Fossil reveals origin of the whale’s giant mouth

The fossilised jaws of the extinct baleen whale Janjucetus hunderi. Photograph by Jon Augier; Copyright Museum Victoria

Dr Erich Fitzgerald with the fossil jaws of the extinct whale Janjucetus. Photograph by Jon Augier; Copyright Museum Victoria.

Baleen whales first evolved their huge mouths for capturing large prey, a new study has shown.

Today’s baleen whales, such as the blue whale, feed on small organisms like krill by filtering them through their toothless mouths. However, a fossilised lower jawbone from a Janjucetus hunderi, an early relative of modern baleen whales, suggests this wasn’t always the case.

The25-million-year-old fossil revealed that the earliest baleen whales lacked one of the characteristics of all living and most fossil baleen whales- a loose lower jaw joint. “This is compelling evidence that these archaic baleen whales could not expand and rotate their lower jaws, which enables living baleen whales to engulf and expel huge volumes of seawater when filter feeding on krill and other tiny animals,” said palaeontologist Erich Fitzgerald from Museum Victoria and lead author of the study, published in Biology Letters.

The research challenges the theory that a loose lower jaw joint, which is crucial for filter feeding, was present in the earliest baleen whales. All the fossils previously studied indicated that baleen whales had a specialized elastic lower jaw joint that permitted the jaws to expand outwards, as well as rotate independently around their long axis. “This discovery of a primitive rigid jaw joint in Janjucetus, one of the most archaic baleen whales, now shows that this was not the case,” Dr Fitzgerald said.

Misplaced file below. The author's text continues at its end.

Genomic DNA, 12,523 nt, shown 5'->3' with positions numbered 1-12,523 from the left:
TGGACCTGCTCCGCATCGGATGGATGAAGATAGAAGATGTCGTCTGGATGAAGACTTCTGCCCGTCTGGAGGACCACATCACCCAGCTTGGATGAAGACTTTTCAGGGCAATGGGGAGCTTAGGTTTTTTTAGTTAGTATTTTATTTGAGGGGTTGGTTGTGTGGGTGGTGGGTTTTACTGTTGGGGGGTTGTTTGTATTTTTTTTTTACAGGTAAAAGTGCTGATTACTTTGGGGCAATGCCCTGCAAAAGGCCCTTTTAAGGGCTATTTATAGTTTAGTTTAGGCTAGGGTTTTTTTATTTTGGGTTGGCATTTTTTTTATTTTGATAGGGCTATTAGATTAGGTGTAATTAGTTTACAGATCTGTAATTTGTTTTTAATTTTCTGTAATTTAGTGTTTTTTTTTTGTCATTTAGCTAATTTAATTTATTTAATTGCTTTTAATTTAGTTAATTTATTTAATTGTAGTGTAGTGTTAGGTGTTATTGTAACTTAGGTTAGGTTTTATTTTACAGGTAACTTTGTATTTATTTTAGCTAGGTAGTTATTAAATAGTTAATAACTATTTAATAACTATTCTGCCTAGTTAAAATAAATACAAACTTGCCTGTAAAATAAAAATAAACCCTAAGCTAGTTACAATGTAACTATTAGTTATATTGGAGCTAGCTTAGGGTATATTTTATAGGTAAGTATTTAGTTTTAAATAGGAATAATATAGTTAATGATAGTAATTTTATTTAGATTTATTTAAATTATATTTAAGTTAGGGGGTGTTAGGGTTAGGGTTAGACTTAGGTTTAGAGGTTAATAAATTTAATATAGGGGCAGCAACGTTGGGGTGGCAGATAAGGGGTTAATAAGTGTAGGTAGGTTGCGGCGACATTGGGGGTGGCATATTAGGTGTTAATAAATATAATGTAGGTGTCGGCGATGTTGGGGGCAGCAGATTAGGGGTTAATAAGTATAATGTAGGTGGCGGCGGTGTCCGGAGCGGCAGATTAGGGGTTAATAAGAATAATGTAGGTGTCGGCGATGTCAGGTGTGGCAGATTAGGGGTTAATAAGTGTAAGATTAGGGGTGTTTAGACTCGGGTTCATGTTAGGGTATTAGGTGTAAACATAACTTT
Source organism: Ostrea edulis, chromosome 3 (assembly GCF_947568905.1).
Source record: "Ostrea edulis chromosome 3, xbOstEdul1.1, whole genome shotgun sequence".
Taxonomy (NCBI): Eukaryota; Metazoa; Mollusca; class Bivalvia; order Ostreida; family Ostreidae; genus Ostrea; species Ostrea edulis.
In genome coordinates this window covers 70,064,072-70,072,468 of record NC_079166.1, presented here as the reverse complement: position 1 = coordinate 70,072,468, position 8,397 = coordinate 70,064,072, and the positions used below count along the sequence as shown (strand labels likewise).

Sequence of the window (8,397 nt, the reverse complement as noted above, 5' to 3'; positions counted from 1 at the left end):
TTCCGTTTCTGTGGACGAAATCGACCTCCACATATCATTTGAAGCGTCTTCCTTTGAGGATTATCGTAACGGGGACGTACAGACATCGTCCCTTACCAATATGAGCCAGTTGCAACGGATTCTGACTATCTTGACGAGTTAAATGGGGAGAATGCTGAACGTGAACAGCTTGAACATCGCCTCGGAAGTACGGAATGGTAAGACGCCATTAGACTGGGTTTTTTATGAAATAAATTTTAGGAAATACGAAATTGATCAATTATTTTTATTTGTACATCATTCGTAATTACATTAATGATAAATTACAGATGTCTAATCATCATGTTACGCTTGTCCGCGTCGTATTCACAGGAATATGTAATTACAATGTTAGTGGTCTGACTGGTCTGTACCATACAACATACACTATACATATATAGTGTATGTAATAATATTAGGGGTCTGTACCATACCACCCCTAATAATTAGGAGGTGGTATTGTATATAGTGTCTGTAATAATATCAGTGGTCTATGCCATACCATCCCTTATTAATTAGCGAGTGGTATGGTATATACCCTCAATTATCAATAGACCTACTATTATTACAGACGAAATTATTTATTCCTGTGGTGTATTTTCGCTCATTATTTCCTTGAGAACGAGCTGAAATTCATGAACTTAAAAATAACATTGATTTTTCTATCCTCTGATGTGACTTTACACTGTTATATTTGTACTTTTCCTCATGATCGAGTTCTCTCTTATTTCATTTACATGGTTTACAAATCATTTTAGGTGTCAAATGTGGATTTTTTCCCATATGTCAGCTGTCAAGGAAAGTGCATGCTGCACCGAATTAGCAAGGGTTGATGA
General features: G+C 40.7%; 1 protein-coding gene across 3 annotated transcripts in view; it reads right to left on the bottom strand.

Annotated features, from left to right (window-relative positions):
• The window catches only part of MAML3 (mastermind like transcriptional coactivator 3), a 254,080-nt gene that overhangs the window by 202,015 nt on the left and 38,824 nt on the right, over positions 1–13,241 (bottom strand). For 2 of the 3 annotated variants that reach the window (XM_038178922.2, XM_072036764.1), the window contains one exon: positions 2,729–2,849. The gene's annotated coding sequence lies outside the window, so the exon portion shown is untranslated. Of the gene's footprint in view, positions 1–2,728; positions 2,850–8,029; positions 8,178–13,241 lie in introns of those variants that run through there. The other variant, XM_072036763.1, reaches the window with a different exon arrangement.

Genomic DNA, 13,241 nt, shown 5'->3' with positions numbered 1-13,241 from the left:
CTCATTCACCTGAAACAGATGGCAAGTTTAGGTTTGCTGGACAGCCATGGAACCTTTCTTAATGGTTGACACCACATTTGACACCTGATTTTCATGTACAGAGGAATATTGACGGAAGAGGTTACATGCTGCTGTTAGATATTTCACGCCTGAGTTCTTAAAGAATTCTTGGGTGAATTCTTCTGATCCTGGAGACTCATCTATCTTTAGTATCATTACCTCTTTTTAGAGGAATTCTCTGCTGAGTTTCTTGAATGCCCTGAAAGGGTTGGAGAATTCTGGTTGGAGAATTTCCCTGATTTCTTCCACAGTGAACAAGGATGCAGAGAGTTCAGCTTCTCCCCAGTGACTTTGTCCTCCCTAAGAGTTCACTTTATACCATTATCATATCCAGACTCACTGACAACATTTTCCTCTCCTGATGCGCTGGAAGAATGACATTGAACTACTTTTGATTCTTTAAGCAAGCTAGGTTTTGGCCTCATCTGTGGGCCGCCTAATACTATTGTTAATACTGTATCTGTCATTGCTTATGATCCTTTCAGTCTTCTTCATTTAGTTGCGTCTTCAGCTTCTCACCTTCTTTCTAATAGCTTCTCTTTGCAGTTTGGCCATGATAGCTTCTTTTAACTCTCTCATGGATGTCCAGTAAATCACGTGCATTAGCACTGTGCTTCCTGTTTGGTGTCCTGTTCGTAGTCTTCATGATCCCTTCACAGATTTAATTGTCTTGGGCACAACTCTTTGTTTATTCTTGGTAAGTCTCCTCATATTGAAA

The fossil suggests the skulls of the early baleen whales were structured to enable them to suck larger prey, such as octopus and squid, into their mouths. The first step towards the whales’ huge mouth may have been the increasing width of the upper jaws, enabling the whales to suck up their prey one at a time.

By switching from suction- to filter-feeding during the course of their evolution, the baleen whales gained access to an extremely productive source of energy, as their new prey would have been tiny but abundant. “As for exactly how the transition from suction to filter feeding may have occurred, we’ll just need to find more fossils.”

The fossilised jaws of the Janjucetus were originally discovered in the mid-1970s in the Victorian town of Torquay by Brian Crichton, a dedicated amateur fossil collector. Dr Fitzgerald first saw this fossil while visiting the private fossil collection of Mr Crichton in early 2008.

“I opened a drawer of fossils and immediately recognised the characteristic shape of the lower jaws of a whale. The teeth in the jaws indicated that these were the jaws of a toothed mysticete whale,” he said.

“It was only when I turned one of the jaw bones over to find a rough joint surface that I realised the scientific significance of this specimen: this was the first discovery of a baleen whale that did not have a loose lower jaw joint. Understanding the importance of this fossil, Mr Crichton kindly gave permission to borrow and study it, which I began in 2009 and completed in late 2010.”

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